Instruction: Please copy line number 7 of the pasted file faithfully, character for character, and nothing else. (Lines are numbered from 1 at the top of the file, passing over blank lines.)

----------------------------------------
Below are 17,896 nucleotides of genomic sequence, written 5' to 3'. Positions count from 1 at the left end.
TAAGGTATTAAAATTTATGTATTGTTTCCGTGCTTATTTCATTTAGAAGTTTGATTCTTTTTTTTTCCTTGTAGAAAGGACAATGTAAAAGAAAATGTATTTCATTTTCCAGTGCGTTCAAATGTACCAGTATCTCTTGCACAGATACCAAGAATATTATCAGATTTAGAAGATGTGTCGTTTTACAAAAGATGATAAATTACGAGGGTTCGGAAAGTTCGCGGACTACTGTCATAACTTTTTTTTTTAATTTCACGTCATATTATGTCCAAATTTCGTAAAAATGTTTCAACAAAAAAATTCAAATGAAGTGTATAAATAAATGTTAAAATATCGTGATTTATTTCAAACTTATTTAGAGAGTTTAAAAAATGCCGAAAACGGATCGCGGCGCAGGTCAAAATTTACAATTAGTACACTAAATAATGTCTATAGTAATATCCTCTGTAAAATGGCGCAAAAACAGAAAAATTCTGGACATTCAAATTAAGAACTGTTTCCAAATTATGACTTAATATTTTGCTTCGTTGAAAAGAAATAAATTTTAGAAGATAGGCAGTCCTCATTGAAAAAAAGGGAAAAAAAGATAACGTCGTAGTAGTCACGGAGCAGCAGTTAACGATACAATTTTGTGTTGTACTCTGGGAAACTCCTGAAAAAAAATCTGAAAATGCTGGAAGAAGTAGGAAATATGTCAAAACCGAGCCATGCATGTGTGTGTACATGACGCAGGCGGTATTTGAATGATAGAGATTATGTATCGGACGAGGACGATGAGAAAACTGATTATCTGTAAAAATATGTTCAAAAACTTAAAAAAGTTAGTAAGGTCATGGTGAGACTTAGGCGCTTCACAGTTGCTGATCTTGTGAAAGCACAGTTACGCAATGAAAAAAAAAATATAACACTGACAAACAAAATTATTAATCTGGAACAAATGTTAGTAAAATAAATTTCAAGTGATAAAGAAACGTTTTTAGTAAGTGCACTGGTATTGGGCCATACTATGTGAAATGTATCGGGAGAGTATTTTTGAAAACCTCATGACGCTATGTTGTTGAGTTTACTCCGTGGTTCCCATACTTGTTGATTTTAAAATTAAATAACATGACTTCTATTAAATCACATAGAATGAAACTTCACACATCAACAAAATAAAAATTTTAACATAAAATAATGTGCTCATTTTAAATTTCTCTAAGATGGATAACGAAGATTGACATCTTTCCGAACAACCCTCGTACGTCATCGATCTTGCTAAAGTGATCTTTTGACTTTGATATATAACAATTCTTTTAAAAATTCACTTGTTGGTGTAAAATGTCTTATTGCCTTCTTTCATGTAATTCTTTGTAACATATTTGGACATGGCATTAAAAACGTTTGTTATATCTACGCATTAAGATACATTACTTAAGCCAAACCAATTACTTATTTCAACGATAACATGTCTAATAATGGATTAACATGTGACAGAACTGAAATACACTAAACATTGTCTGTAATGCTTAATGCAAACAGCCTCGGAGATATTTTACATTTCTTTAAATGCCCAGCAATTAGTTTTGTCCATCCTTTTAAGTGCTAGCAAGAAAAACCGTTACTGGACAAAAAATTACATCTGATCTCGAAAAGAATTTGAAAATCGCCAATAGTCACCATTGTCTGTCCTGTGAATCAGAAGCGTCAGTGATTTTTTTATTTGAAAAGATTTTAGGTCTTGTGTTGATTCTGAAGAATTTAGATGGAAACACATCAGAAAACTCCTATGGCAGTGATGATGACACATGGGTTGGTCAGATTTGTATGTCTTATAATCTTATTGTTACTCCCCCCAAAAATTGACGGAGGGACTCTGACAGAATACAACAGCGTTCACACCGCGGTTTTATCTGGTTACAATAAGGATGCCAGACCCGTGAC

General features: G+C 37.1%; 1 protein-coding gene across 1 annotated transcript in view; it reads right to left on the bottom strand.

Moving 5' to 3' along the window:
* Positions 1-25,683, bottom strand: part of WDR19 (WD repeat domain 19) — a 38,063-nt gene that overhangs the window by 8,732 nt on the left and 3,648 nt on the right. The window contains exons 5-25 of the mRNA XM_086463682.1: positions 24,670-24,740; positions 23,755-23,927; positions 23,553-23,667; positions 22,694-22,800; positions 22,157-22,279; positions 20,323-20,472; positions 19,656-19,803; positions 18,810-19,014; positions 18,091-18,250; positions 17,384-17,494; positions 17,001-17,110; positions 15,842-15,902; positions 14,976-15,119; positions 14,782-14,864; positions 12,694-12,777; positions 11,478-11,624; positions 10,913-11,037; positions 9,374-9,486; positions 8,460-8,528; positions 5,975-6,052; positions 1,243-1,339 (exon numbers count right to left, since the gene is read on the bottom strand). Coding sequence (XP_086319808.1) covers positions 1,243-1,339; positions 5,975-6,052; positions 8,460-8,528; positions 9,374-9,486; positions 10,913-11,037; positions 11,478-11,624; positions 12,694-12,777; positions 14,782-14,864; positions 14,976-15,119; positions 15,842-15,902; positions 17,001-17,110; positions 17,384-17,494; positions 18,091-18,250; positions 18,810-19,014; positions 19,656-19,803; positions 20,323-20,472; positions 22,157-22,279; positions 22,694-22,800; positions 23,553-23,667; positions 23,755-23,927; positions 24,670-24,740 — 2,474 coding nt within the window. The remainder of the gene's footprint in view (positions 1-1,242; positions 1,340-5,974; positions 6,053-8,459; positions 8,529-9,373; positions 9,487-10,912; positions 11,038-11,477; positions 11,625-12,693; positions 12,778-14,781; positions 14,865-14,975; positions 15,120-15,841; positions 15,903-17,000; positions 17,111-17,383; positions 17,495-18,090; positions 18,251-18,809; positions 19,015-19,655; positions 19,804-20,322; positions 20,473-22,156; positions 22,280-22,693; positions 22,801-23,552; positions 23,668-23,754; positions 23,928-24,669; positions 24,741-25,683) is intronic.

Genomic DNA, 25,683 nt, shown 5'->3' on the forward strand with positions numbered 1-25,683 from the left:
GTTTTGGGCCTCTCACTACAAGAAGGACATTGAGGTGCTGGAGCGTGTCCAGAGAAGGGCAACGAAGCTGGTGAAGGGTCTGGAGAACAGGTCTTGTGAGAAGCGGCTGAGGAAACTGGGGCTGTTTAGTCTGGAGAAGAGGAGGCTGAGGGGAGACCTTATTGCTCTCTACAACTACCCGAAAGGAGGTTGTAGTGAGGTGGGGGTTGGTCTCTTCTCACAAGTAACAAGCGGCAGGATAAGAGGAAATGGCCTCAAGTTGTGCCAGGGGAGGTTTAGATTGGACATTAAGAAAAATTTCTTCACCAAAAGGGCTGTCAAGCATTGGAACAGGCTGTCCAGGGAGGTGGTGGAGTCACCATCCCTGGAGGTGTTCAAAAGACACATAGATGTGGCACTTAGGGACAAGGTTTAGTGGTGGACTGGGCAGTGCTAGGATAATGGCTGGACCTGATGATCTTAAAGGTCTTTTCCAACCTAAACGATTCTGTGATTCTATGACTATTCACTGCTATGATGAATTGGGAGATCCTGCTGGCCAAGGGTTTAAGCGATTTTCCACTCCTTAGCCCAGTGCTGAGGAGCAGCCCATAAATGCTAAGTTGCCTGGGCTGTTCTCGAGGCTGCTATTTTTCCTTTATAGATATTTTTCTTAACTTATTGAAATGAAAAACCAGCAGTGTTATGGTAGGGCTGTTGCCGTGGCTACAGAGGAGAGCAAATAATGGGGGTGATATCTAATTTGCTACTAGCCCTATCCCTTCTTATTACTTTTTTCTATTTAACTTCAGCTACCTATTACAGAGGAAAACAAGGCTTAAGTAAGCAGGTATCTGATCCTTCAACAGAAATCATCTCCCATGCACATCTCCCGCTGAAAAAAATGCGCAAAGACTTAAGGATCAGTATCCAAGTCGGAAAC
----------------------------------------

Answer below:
GTTTTGGGCCTCTCACTACAAGAAGGACATTGAGGTGCTGGAGCGTGTCCAGAGAAGGGCAACGAAGCTGGTGAAGGGTCTGGAGAACAGGTCTTGTGAGAAGCGGCTGAGGAAACTGGGGCTGTTTAGTCTGGAGAAGAGGAGGCTGAGGGGAGACCTTATTGCTCTCTACAACTACCCGAAAGGAGGTTGTAGTGAGGTGGGGGTTGGTCTCTTCTCACAAGTAACAAGCGGCAGGATAAGAGGAAATGGCCTCAAGTTGTGCCAGGGGAGGTTTAGATTGGACATTAAGAAAAATTTCTTCACCAAAAGGGCTGTCAAGCATTGGAACAGGCTGTCCAGGGAGGTGGTGGAGTCACCATCCCTGGAGGTGTTCAAAAGACACATAGATGTGGCACTTAGGGACAAGGTTTAGTGGTGGACTGGGCAGTGCTAGGATAATGGCTGGACCTGATGATCTTAAAGGTCTTTTCCAACCTAAACGATTCTGTGATTCTATGACTATTCACTGCTATGATGAATTGGGAGATCCTGCTGGCCAAGGGTTTAAGCGATTTTCCACTCCTTAGCCCAGTGCTGAGGAGCAGCCCATAAATGCTAAGTTGCCTGGGCTGTTCTCGAGGCTGCTATTTTTCCTTTATAGATATTTTTCTTAACTTATTGAAATGAAAAACCAGCAGTGTTATGGTAGGGCTGTTGCCGTGGCTACAGAGGAGAGCAAATAATGGGGGTGATATCTAATTTGCTACTAGCCCTATCCCTTCTTATTACTTTTTTCTATTTAACTTCAGCTACCTATTACAGAGGAAAACAAGGCTTAAGTAAGCAGGTATCTGATCCTTCAACAGAAATCATCTCCCATGCACATCTCCCGCTGAAAAAAATGCGCAAAGACTTAAGGATCAGTATCCAAGTCGGAAAC